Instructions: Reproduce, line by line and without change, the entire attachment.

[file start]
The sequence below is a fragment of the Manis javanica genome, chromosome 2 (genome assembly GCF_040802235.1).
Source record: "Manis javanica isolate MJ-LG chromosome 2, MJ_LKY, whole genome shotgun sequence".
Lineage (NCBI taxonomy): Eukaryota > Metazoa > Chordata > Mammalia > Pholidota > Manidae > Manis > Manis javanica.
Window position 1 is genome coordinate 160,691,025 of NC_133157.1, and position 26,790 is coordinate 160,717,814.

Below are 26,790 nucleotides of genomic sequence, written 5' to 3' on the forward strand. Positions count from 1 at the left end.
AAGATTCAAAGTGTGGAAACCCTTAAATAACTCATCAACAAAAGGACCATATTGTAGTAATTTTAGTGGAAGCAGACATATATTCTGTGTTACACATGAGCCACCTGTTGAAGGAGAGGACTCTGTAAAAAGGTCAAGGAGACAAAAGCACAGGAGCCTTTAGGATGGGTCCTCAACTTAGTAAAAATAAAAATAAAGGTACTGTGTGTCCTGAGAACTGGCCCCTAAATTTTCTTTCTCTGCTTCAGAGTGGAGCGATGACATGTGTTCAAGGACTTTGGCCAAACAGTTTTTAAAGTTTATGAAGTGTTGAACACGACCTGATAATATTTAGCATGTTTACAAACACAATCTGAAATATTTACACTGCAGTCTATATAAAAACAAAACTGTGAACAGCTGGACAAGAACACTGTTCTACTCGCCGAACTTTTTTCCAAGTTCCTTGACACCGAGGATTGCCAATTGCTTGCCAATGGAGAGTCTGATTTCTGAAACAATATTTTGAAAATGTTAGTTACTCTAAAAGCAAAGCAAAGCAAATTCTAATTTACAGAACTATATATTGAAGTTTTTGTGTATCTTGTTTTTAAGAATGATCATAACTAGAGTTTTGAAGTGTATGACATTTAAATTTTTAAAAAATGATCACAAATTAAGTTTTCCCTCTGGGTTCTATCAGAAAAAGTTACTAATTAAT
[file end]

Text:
The sequence below is a fragment of the Manis javanica genome, chromosome 2 (genome assembly GCF_040802235.1).
Source record: "Manis javanica isolate MJ-LG chromosome 2, MJ_LKY, whole genome shotgun sequence".
Lineage (NCBI taxonomy): Eukaryota > Metazoa > Chordata > Mammalia > Pholidota > Manidae > Manis > Manis javanica.
Window position 1 is genome coordinate 160,691,025 of NC_133157.1, and position 26,790 is coordinate 160,717,814.

Below are 26,790 nucleotides of genomic sequence, written 5' to 3' on the forward strand. Positions count from 1 at the left end.
AAGATTCAAAGTGTGGAAACCCTTAAATAACTCATCAACAAAAGGACCATATTGTAGTAATTTTAGTGGAAGCAGACATATATTCTGTGTTACACATGAGCCACCTGTTGAAGGAGAGGACTCTGTAAAAAGGTCAAGGAGACAAAAGCACAGGAGCCTTTAGGATGGGTCCTCAACTTAGTAAAAATAAAAATAAAGGTACTGTGTGTCCTGAGAACTGGCCCCTAAATTTTCTTTCTCTGCTTCAGAGTGGAGCGATGACATGTGTTCAAGGACTTTGGCCAAACAGTTTTTAAAGTTTATGAAGTGTTGAACACGACCTGATAATATTTAGCATGTTTACAAACACAATCTGAAATATTTACACTGCAGTCTATATAAAAACAAAACTGTGAACAGCTGGACAAGAACACTGTTCTACTCGCCGAACTTTTTTCCAAGTTCCTTGACACCGAGGATTGCCAATTGCTTGCCAATGGAGAGTCTGATTTCTGAAACAATATTTTGAAAATGTTAGTTACTCTAAAAGCAAAGCAAAGCAAATTCTAATTTACAGAACTATATATTGAAGTTTTTGTGTATCTTGTTTTTAAGAATGATCATAACTAGAGTTTTGAAGTGTATGACATTTAAATTTTTAAAAAATGATCACAAATTAAGTTTTCCCTCTGGGTTCTATCAGAAAAAGTTACTAATTAAT